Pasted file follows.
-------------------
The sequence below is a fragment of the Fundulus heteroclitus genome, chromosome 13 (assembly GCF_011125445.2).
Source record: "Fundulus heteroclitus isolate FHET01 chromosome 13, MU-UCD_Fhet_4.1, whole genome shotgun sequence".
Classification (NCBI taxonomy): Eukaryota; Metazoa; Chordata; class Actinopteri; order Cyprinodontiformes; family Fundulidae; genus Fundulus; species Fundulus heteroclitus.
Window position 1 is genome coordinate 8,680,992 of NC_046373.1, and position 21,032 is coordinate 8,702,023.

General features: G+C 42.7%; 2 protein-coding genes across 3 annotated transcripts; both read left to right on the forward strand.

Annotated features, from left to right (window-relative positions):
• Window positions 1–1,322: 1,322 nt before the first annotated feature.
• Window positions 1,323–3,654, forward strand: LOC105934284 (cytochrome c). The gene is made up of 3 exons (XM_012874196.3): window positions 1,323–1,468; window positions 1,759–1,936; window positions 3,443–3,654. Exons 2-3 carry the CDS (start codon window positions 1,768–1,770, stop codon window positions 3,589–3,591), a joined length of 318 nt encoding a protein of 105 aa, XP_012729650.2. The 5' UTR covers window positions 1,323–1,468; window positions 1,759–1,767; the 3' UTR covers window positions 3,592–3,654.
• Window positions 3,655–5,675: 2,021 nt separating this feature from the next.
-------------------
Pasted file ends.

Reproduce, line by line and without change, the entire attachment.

The sequence below is a fragment of the Fundulus heteroclitus genome, chromosome 13 (assembly GCF_011125445.2).
Source record: "Fundulus heteroclitus isolate FHET01 chromosome 13, MU-UCD_Fhet_4.1, whole genome shotgun sequence".
Classification (NCBI taxonomy): Eukaryota; Metazoa; Chordata; class Actinopteri; order Cyprinodontiformes; family Fundulidae; genus Fundulus; species Fundulus heteroclitus.
Window position 1 is genome coordinate 8,680,992 of NC_046373.1, and position 21,032 is coordinate 8,702,023.

General features: G+C 42.7%; 2 protein-coding genes across 3 annotated transcripts; both read left to right on the forward strand.

Annotated features, from left to right (window-relative positions):
• Window positions 1–1,322: 1,322 nt before the first annotated feature.
• Window positions 1,323–3,654, forward strand: LOC105934284 (cytochrome c). The gene is made up of 3 exons (XM_012874196.3): window positions 1,323–1,468; window positions 1,759–1,936; window positions 3,443–3,654. Exons 2-3 carry the CDS (start codon window positions 1,768–1,770, stop codon window positions 3,589–3,591), a joined length of 318 nt encoding a protein of 105 aa, XP_012729650.2. The 5' UTR covers window positions 1,323–1,468; window positions 1,759–1,767; the 3' UTR covers window positions 3,592–3,654.
• Window positions 3,655–5,675: 2,021 nt separating this feature from the next.